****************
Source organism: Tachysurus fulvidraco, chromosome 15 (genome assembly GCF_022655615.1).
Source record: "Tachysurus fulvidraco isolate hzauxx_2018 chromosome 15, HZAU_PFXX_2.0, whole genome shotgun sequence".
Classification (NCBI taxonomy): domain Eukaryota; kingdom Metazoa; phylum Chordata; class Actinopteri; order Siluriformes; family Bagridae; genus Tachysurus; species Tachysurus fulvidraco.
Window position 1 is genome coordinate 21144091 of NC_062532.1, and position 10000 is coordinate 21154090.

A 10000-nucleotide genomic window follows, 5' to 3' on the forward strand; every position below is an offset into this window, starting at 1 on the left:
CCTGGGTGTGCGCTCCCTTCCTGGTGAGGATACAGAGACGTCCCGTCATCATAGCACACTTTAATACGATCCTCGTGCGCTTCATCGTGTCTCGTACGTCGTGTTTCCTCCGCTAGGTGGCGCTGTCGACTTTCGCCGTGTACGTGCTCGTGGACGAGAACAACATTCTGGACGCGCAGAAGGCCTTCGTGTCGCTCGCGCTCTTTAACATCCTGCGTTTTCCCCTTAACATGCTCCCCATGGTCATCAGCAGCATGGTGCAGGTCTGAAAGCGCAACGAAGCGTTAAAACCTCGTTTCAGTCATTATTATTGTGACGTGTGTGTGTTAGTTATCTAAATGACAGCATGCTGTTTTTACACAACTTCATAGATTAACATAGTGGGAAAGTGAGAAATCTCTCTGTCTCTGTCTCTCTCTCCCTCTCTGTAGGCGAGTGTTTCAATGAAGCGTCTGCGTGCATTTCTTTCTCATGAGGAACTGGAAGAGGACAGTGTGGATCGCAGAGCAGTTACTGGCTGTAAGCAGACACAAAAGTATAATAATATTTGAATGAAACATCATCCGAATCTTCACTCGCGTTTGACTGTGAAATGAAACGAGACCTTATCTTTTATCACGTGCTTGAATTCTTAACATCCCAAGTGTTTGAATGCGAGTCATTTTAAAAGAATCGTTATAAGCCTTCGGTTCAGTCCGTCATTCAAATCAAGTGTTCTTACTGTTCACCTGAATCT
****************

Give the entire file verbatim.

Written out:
Source organism: Tachysurus fulvidraco, chromosome 15 (genome assembly GCF_022655615.1).
Source record: "Tachysurus fulvidraco isolate hzauxx_2018 chromosome 15, HZAU_PFXX_2.0, whole genome shotgun sequence".
Classification (NCBI taxonomy): domain Eukaryota; kingdom Metazoa; phylum Chordata; class Actinopteri; order Siluriformes; family Bagridae; genus Tachysurus; species Tachysurus fulvidraco.
Window position 1 is genome coordinate 21144091 of NC_062532.1, and position 10000 is coordinate 21154090.

A 10000-nucleotide genomic window follows, 5' to 3' on the forward strand; every position below is an offset into this window, starting at 1 on the left:
CCTGGGTGTGCGCTCCCTTCCTGGTGAGGATACAGAGACGTCCCGTCATCATAGCACACTTTAATACGATCCTCGTGCGCTTCATCGTGTCTCGTACGTCGTGTTTCCTCCGCTAGGTGGCGCTGTCGACTTTCGCCGTGTACGTGCTCGTGGACGAGAACAACATTCTGGACGCGCAGAAGGCCTTCGTGTCGCTCGCGCTCTTTAACATCCTGCGTTTTCCCCTTAACATGCTCCCCATGGTCATCAGCAGCATGGTGCAGGTCTGAAAGCGCAACGAAGCGTTAAAACCTCGTTTCAGTCATTATTATTGTGACGTGTGTGTGTTAGTTATCTAAATGACAGCATGCTGTTTTTACACAACTTCATAGATTAACATAGTGGGAAAGTGAGAAATCTCTCTGTCTCTGTCTCTCTCTCCCTCTCTGTAGGCGAGTGTTTCAATGAAGCGTCTGCGTGCATTTCTTTCTCATGAGGAACTGGAAGAGGACAGTGTGGATCGCAGAGCAGTTACTGGCTGTAAGCAGACACAAAAGTATAATAATATTTGAATGAAACATCATCCGAATCTTCACTCGCGTTTGACTGTGAAATGAAACGAGACCTTATCTTTTATCACGTGCTTGAATTCTTAACATCCCAAGTGTTTGAATGCGAGTCATTTTAAAAGAATCGTTATAAGCCTTCGGTTCAGTCCGTCATTCAAATCAAGTGTTCTTACTGTTCACCTGAATCT